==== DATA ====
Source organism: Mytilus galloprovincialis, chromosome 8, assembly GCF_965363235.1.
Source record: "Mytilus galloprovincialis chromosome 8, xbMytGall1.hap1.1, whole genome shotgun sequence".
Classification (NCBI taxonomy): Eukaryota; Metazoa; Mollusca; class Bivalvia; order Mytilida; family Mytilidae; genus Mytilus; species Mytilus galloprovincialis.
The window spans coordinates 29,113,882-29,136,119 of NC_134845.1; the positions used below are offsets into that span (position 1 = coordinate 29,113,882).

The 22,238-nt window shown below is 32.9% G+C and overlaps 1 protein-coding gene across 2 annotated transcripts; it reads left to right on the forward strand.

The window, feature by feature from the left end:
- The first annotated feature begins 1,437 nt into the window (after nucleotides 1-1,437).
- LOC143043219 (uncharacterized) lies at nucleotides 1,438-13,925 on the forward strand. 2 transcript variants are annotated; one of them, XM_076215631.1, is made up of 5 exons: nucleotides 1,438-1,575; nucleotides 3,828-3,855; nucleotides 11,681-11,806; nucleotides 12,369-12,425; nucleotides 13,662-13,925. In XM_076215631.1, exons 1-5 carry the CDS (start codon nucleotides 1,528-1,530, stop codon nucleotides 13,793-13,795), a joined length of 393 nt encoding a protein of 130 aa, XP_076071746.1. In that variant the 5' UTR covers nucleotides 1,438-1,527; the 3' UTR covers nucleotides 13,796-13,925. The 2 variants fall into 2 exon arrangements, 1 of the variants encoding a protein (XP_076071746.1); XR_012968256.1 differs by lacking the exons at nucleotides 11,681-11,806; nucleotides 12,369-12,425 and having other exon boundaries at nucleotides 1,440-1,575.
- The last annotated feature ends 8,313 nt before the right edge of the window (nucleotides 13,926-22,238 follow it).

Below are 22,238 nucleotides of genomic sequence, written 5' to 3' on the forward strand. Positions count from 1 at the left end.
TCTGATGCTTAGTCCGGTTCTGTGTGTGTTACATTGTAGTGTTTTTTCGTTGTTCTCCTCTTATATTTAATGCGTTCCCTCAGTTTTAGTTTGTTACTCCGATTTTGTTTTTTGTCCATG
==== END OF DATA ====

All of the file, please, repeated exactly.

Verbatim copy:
Source organism: Mytilus galloprovincialis, chromosome 8, assembly GCF_965363235.1.
Source record: "Mytilus galloprovincialis chromosome 8, xbMytGall1.hap1.1, whole genome shotgun sequence".
Classification (NCBI taxonomy): Eukaryota; Metazoa; Mollusca; class Bivalvia; order Mytilida; family Mytilidae; genus Mytilus; species Mytilus galloprovincialis.
The window spans coordinates 29,113,882-29,136,119 of NC_134845.1; the positions used below are offsets into that span (position 1 = coordinate 29,113,882).

The 22,238-nt window shown below is 32.9% G+C and overlaps 1 protein-coding gene across 2 annotated transcripts; it reads left to right on the forward strand.

The window, feature by feature from the left end:
- The first annotated feature begins 1,437 nt into the window (after nucleotides 1-1,437).
- LOC143043219 (uncharacterized) lies at nucleotides 1,438-13,925 on the forward strand. 2 transcript variants are annotated; one of them, XM_076215631.1, is made up of 5 exons: nucleotides 1,438-1,575; nucleotides 3,828-3,855; nucleotides 11,681-11,806; nucleotides 12,369-12,425; nucleotides 13,662-13,925. In XM_076215631.1, exons 1-5 carry the CDS (start codon nucleotides 1,528-1,530, stop codon nucleotides 13,793-13,795), a joined length of 393 nt encoding a protein of 130 aa, XP_076071746.1. In that variant the 5' UTR covers nucleotides 1,438-1,527; the 3' UTR covers nucleotides 13,796-13,925. The 2 variants fall into 2 exon arrangements, 1 of the variants encoding a protein (XP_076071746.1); XR_012968256.1 differs by lacking the exons at nucleotides 11,681-11,806; nucleotides 12,369-12,425 and having other exon boundaries at nucleotides 1,440-1,575.
- The last annotated feature ends 8,313 nt before the right edge of the window (nucleotides 13,926-22,238 follow it).

Below are 22,238 nucleotides of genomic sequence, written 5' to 3' on the forward strand. Positions count from 1 at the left end.
TCTGATGCTTAGTCCGGTTCTGTGTGTGTTACATTGTAGTGTTTTTTCGTTGTTCTCCTCTTATATTTAATGCGTTCCCTCAGTTTTAGTTTGTTACTCCGATTTTGTTTTTTGTCCATG